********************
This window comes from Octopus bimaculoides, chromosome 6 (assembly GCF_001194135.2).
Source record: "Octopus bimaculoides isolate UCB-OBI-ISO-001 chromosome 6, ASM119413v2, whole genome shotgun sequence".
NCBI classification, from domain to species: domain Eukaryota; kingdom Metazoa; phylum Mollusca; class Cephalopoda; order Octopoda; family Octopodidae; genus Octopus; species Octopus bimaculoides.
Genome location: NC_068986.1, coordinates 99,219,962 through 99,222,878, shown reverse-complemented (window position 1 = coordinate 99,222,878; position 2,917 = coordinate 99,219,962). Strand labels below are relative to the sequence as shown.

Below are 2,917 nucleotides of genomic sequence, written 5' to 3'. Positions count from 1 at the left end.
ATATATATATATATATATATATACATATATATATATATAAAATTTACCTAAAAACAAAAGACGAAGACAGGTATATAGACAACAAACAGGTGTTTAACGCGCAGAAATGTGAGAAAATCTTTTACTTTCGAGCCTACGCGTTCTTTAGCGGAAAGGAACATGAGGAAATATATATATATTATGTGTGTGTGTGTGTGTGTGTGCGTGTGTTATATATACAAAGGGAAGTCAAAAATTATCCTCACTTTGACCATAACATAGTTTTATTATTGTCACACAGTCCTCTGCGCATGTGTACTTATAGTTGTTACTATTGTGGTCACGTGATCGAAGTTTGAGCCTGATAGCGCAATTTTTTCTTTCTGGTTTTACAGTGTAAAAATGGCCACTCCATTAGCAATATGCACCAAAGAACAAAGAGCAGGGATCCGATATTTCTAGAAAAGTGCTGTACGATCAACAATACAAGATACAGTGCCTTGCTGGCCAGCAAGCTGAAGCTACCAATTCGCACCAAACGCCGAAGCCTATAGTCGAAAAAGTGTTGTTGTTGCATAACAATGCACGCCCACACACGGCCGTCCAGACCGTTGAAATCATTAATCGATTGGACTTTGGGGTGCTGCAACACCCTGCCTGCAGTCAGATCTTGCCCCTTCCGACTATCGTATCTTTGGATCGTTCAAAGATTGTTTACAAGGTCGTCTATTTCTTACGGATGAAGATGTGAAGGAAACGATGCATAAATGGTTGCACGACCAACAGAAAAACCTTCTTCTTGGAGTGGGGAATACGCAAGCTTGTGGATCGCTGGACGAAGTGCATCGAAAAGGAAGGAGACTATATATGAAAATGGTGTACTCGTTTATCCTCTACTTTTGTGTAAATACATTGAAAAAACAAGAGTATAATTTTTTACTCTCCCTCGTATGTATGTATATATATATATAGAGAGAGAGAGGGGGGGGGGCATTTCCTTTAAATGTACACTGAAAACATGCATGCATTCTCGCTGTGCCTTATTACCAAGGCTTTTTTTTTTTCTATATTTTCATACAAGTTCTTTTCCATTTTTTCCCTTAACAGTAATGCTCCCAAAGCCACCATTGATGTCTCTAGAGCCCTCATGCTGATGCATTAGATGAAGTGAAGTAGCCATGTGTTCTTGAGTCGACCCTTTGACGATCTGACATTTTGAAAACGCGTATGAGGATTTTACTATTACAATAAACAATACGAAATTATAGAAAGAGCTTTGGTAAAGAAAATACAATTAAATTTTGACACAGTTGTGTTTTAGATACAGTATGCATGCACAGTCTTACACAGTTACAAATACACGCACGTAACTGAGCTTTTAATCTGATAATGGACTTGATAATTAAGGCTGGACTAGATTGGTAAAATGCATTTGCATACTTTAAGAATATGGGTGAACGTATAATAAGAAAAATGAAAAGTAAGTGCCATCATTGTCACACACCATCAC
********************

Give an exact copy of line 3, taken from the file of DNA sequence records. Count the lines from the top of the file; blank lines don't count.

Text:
NCBI classification, from domain to species: domain Eukaryota; kingdom Metazoa; phylum Mollusca; class Cephalopoda; order Octopoda; family Octopodidae; genus Octopus; species Octopus bimaculoides.